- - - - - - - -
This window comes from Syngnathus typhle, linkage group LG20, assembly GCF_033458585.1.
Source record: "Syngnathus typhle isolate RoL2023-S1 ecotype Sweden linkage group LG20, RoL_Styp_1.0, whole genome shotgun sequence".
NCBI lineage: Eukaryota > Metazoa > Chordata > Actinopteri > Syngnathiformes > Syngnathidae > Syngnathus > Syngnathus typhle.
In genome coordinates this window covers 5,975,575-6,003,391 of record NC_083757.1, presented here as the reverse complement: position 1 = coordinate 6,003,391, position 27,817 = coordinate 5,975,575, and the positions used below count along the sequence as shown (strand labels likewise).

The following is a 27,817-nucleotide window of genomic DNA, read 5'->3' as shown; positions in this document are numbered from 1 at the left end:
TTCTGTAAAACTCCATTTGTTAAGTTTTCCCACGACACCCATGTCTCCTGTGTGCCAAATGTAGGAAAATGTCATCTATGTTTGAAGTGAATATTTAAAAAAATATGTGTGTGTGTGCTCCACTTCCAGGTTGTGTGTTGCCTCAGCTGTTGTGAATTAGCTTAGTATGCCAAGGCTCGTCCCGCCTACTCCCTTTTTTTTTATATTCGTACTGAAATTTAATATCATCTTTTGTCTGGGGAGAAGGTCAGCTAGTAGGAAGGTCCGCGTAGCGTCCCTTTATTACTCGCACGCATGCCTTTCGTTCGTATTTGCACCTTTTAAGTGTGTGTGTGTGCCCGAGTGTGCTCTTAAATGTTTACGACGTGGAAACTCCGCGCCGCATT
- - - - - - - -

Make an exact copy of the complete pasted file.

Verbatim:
This window comes from Syngnathus typhle, linkage group LG20, assembly GCF_033458585.1.
Source record: "Syngnathus typhle isolate RoL2023-S1 ecotype Sweden linkage group LG20, RoL_Styp_1.0, whole genome shotgun sequence".
NCBI lineage: Eukaryota > Metazoa > Chordata > Actinopteri > Syngnathiformes > Syngnathidae > Syngnathus > Syngnathus typhle.
In genome coordinates this window covers 5,975,575-6,003,391 of record NC_083757.1, presented here as the reverse complement: position 1 = coordinate 6,003,391, position 27,817 = coordinate 5,975,575, and the positions used below count along the sequence as shown (strand labels likewise).

The following is a 27,817-nucleotide window of genomic DNA, read 5'->3' as shown; positions in this document are numbered from 1 at the left end:
TTCTGTAAAACTCCATTTGTTAAGTTTTCCCACGACACCCATGTCTCCTGTGTGCCAAATGTAGGAAAATGTCATCTATGTTTGAAGTGAATATTTAAAAAAATATGTGTGTGTGTGCTCCACTTCCAGGTTGTGTGTTGCCTCAGCTGTTGTGAATTAGCTTAGTATGCCAAGGCTCGTCCCGCCTACTCCCTTTTTTTTTATATTCGTACTGAAATTTAATATCATCTTTTGTCTGGGGAGAAGGTCAGCTAGTAGGAAGGTCCGCGTAGCGTCCCTTTATTACTCGCACGCATGCCTTTCGTTCGTATTTGCACCTTTTAAGTGTGTGTGTGTGCCCGAGTGTGCTCTTAAATGTTTACGACGTGGAAACTCCGCGCCGCATT